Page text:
Let me start by apologizing for the belatedness of this special request. This was originally a guest post due to be posted on a blog which closed its doors after having requested and received this post, and I didn’t find out about it until now. But here it is!
At the time of writing this post, I had been asked about genre by a number of people. I’ve always considered myself somewhat of an oddity, because I don’t write just one genre; I tend to travel from one to the other, and occasionally, write books that don’t even fit one single genre very well. That is the case of my latest release, Blood Relations, which is part horror, part supernatural, and part gangster/anti-hero fiction.
The questions I get on the subject often sound like “how do you pick your genre” and “do you think it’s ok to write in more than one genre?”. I don’t really pick genres, at least not at the beginning. I write the story the way it wants to be written, and when it’s done, I try to figure out where it fits; I think deciding on a genre stunts the growth of a story and forces it in a direction it might not want to go. And yes, it does happen that sometimes, it just doesn’t fit a specific genre; but in this day and age, that’s ok.
It used to be that books could only fit certain genres, and, for a lot of publishers, they still do have to fit a very specific genre to be marketable: romance, science-fiction, fantasy, mystery… Many traditional publishers, who count on brick-and-mortar stores for discovery, do not know how to market a book that crosses many genres and doesn’t fit neatly in a box, and so, the major drawback of writing cross-genre fiction is that it is hard to sell to a traditional publisher.
However, with online discovery growing faster and faster, books no longer need their designated shelves to reach their audience. In databases like Goodreads, they can be listed in as many of the genres that they tackle as the users want, through tools like Listopia on Goodreads, or read-alike searches. Books are allowed to transcend genre, and that’s a good thing, giving stories the opportunities to present situations that are fresh and unexplored. Now, a horror book can be funny, a fantasy book can also be a murder mystery, and a science-fiction novel can also be a western.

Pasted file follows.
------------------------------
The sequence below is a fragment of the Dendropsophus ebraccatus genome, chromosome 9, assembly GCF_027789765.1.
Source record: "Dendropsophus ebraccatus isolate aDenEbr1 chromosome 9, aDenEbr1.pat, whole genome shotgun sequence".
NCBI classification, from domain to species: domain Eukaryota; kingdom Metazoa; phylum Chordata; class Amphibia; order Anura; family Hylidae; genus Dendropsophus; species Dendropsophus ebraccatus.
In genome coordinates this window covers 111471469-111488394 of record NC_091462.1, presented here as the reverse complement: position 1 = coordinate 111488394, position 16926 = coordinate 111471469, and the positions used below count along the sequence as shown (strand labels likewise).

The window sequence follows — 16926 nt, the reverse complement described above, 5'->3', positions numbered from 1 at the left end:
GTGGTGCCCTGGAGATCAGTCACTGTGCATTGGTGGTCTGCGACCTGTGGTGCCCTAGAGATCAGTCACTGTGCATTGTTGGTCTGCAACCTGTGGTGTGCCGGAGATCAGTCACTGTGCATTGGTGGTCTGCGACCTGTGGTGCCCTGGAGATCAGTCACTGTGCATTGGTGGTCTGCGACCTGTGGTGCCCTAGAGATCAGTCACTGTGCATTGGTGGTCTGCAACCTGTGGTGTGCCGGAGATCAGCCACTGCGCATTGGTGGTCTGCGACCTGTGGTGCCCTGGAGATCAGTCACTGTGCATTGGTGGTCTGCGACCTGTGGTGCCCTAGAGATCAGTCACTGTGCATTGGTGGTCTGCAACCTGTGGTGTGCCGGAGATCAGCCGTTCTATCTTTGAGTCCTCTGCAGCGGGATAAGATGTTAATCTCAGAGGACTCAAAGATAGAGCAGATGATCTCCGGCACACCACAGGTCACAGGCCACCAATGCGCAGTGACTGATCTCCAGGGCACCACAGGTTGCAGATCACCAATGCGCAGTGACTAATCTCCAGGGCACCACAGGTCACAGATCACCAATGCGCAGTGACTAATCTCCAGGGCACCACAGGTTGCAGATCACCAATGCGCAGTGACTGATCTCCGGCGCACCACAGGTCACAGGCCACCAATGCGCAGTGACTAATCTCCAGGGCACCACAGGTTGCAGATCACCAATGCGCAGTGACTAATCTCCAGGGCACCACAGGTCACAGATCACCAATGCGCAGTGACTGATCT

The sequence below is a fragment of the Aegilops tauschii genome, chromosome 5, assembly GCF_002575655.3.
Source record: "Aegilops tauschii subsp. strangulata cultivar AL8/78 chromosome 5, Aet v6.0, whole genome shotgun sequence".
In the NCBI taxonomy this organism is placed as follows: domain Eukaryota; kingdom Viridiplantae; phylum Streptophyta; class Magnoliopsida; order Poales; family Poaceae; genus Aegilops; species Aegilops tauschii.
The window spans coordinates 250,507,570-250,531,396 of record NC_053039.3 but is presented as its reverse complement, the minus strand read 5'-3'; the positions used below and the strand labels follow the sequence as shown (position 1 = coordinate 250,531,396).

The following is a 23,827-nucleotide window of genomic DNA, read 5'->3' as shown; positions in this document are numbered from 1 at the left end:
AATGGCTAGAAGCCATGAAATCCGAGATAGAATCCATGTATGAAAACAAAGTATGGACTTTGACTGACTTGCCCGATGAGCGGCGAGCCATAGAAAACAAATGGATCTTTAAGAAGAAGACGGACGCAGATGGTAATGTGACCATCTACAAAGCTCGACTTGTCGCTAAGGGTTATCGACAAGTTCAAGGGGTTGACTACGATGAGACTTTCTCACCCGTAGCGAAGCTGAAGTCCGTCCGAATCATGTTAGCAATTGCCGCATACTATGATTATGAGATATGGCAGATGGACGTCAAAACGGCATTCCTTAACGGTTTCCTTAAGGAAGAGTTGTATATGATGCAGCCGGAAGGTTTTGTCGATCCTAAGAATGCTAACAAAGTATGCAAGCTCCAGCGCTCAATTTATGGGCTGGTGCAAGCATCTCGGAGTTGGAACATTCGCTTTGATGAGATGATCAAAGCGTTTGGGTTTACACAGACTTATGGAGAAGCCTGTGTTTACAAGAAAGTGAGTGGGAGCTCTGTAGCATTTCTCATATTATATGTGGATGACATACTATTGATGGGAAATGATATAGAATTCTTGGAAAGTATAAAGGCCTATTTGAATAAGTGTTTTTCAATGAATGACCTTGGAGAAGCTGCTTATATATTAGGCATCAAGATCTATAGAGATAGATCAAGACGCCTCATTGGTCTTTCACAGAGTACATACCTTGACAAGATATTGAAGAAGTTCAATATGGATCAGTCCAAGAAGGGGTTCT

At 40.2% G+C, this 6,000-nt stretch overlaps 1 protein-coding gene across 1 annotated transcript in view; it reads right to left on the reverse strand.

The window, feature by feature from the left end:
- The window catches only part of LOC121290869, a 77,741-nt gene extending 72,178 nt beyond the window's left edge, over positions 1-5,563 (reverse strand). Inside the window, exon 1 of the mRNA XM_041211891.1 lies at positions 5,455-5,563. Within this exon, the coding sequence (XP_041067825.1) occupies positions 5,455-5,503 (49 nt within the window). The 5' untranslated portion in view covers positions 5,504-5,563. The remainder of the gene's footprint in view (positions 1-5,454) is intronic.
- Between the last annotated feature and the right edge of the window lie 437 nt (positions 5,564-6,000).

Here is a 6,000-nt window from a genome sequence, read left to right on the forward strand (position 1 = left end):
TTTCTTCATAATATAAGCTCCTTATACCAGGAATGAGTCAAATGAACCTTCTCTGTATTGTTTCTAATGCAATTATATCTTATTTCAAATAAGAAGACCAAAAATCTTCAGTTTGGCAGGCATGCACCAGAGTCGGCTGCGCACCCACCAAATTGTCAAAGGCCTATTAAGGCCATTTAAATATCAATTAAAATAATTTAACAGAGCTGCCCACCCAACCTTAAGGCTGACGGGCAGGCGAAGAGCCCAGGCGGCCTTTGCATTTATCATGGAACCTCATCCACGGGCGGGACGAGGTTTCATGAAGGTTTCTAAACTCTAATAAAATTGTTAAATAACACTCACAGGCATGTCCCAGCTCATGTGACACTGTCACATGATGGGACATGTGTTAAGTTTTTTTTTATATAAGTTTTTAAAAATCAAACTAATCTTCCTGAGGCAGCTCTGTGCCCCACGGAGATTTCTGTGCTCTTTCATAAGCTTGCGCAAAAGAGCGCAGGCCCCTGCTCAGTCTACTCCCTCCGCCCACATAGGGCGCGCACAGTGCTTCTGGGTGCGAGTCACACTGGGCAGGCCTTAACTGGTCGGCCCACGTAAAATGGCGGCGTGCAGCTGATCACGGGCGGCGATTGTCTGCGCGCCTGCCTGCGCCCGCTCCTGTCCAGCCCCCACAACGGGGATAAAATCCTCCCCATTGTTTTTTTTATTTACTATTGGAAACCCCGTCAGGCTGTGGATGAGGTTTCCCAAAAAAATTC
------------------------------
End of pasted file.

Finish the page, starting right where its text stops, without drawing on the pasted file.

Is it too much? Of course, as with everything else, you can go overboard; for example, if you decide to put vampires, time-travel, dinosaurs, pirates, aliens, and ancient cults all in the same story, you could very well end up with something that is just trying to be everything and tries to be nothing (yes, I know Doctor Who does it, but it always brings it back to a science-fiction explanation, and tries to tackle no more than one or two of these things per episode, which is a story in and of itself). By the way, I’m not saying it shouldn’t be done at all; just that it’s hard to do well. As it happens, Neil Gaiman put all of these things in his latest book, Fortunately the milk and did an absolutely wonderful job of it, as he usually does.
Which brings me to my last point. Cross-genre fiction, or multiple-genre fiction, has always existed, in the form of young adult and children’s books. Wasn’t it about time for adults to break out of their boxes too?